Marked differences between groups are also observed for the sex variable (X2(4) = 11.26, p < .05). The stereotypical and neighbourhood-based representation groups are characterized by the over-representation of men (respectively 40.43 and 43.21 percent of individuals in these groups). The three other groups (instrumental, recreational and node-based) have an over-representation of women (respectively 67.7, 73.27 and 72.12 percent of individuals).

No significant differences are observed when it comes to household structure and environmental context. In all groups, over 75 percent of individuals report having lived in the Alsace region for at least ten years (X2(16) = 15.59, ns), and in a couple with a child aged at least 14. They are also distributed evenly among the neighbourhoods of Strasbourg and report having lived there for fifteen years on average (F(4) = 0.86, ns). Spatial constraints or familiarities pertaining to type of household, time spent living in the area and place of residence ultimately do not appear to have an impact on the differences observed in the socio-cognitive constructions of the city of this specific fraction of Strasbourg residents.

Discussion

Our objective here was to gain insights into individuals’ relationships to geographical space based on the relation between their spatial representations and their social positions. We considered whether the construction of spatial representations reflects a primarily geographical positioning or a double positioning in geographical and social space. Introducing the structure of social relationships into the analysis of cognitive representations of geographical space required re-examining the general hypothesis of a correspondence between cognitive structures and social structures (Durkheim & Mauss, 1903; Bourdieu, 1992). To do this, we explored to what extent the relational system of social positions contributes to relationships to urban space, and to the dynamic of constant adjustments between geographical positions and social positions, through spatial cognition.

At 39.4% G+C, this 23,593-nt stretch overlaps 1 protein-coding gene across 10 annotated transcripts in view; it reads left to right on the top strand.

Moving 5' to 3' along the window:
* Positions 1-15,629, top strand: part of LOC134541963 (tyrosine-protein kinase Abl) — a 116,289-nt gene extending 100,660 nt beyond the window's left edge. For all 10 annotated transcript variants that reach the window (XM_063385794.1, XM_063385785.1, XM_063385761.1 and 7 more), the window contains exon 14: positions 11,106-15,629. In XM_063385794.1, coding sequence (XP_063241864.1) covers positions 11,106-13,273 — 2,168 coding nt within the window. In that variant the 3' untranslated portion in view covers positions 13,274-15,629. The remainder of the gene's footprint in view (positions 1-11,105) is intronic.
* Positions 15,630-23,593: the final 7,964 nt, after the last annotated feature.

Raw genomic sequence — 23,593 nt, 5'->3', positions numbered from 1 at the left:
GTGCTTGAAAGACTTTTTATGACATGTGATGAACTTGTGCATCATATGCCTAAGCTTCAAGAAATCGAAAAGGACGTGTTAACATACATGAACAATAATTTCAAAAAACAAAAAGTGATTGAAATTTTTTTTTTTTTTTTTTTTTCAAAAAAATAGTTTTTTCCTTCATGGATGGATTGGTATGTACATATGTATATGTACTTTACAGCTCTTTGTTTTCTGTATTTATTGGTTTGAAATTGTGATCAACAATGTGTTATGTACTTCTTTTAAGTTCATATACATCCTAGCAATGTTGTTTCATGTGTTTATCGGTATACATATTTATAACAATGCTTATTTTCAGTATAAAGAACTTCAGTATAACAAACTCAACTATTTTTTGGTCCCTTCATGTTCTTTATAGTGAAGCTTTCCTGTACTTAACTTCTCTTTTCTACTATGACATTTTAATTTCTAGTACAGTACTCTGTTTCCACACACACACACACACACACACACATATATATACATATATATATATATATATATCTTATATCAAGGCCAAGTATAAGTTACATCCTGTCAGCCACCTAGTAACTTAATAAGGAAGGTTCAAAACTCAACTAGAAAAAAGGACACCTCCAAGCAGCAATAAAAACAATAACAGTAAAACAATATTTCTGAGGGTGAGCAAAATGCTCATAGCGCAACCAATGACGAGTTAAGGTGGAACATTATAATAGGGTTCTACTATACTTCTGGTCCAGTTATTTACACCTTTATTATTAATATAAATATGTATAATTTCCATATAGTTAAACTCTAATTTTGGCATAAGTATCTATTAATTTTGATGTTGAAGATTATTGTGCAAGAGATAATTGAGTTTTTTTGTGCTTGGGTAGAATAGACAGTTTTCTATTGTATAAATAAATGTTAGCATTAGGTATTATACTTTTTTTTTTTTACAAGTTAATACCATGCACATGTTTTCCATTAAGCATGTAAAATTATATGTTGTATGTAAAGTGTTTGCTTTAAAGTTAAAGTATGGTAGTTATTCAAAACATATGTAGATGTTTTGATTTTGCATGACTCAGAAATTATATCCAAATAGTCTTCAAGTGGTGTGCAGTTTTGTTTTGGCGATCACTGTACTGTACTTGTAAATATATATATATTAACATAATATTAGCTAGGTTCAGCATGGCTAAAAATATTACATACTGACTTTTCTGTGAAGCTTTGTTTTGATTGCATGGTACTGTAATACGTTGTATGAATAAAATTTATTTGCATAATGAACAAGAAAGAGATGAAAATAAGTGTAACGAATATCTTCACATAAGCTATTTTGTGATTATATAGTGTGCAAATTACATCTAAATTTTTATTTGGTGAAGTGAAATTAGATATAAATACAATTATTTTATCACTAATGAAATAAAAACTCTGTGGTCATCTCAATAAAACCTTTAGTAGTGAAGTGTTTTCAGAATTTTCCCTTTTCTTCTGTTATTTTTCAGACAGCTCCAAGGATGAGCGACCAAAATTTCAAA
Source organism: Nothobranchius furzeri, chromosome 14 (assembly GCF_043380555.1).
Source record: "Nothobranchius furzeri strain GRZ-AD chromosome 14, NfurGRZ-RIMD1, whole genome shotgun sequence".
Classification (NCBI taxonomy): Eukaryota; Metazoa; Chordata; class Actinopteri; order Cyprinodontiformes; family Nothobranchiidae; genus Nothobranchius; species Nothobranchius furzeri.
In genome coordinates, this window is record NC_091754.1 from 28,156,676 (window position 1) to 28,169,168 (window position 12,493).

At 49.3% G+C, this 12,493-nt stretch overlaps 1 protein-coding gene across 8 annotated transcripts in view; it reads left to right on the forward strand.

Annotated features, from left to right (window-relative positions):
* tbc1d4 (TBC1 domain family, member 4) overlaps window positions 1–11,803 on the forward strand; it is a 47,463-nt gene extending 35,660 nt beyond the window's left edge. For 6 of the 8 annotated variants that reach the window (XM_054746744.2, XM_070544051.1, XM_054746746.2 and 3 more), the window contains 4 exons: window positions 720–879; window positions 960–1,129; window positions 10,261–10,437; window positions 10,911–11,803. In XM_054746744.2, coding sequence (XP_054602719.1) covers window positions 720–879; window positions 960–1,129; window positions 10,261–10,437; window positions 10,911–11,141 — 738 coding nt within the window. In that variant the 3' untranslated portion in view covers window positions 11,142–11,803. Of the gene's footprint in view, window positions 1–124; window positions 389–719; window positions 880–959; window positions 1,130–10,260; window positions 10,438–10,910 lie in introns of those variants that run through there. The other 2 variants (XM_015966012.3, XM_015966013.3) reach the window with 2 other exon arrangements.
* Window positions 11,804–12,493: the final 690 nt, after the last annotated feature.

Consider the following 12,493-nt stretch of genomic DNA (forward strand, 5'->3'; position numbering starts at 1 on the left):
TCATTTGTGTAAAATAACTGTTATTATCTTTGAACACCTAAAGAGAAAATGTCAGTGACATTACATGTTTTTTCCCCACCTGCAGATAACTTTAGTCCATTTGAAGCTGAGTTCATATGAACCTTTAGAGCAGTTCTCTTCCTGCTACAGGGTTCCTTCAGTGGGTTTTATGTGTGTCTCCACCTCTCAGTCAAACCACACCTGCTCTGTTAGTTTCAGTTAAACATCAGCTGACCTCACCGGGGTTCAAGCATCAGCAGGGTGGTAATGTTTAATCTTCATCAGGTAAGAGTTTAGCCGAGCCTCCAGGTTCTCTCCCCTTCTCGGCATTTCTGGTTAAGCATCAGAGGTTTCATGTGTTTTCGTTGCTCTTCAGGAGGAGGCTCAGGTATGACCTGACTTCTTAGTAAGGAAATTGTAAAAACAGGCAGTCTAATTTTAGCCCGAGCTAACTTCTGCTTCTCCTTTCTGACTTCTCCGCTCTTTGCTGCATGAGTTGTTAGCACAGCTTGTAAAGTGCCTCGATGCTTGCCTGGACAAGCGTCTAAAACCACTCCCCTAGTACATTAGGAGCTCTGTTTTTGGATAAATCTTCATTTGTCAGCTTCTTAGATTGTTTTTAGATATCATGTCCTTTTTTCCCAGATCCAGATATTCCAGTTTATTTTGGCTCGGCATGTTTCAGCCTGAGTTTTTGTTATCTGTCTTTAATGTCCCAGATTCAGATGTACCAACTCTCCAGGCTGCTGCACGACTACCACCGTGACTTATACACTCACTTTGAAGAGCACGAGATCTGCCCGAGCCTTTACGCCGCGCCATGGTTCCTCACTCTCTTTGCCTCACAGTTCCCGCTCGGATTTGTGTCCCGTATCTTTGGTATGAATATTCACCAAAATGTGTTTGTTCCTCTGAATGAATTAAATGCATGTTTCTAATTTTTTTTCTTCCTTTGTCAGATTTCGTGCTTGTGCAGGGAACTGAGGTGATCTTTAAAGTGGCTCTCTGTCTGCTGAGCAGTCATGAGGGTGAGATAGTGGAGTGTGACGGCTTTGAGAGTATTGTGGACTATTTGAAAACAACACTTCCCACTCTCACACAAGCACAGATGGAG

Our data collection process allowed us to operationalize the concept of ‘social position’ in a more practical way than usual, as we used a methodology akin to the field experiments (or quasi-experiments) conducted in environmental psychology. We were able to identify the role of social positions in the construction of social representations, based on a confirmatory and comprehensive approach rather than a causal one. In addition to keeping one of the respondents’ two structuring places of everyday life constant (the location of the workplace), which also allowed us to keep the social field of everyday practices constant (the academic institution and its cultural specificity), our method allowed us to investigate social and socio-spatial dimensions (between groups) rather than cultural ones (communication and social relationships within groups) of the social construction of a spatial representation. This also required combining the positional approach to social representations developed by Doise (1992) with the structural approach advocated by Abric (1994).

Confirming our initial hypothesis, the structure of the representational content (places) of Strasbourg effectively differs according to the socio-professional status, education level, sex and age of the agents of the University of Strasbourg. No representations are specific to a single professional status; instead, there are positions based on combinations of factors. For instance, male, highly educated and older lecturers-researchers highlight stereotypical places in the city. Category A BIATSS staff emphasize the city’s neighbourhoods. Females BIATSS staff belonging to categories B and C tend to have an instrumental or recreational representation of the city, depending on their education levels. Lastly, the younger and more precarious female BIATSS staff have a node-based representation, especially mentioning the city’s main squares. In sum, spatial representations are differentiated by structural sociological variables, not variables that operationalize social interactions (like dealing with colleagues with different statuses in the everyday activities of the institution’s administrative, union and political bodies). What justifies that more educated, better paid individuals more readily mention a place in the city centre than another, if not the fact that they take a cognitive stance from the place they occupy in the social structure? In these socio-cognitive stances on geographical space, places are not simply significant localities, distant from other places, but socio-spatial positions that cannot be reduced to geo-localized significations. Consequently, the distinction process operates not only at a geographical level, but also on a sociological level. Even when social relationships are neither conflictual nor isolated, but complementary despite being asymmetrical, spatial representations remain means of building physical and symbolic borders between the different social positions.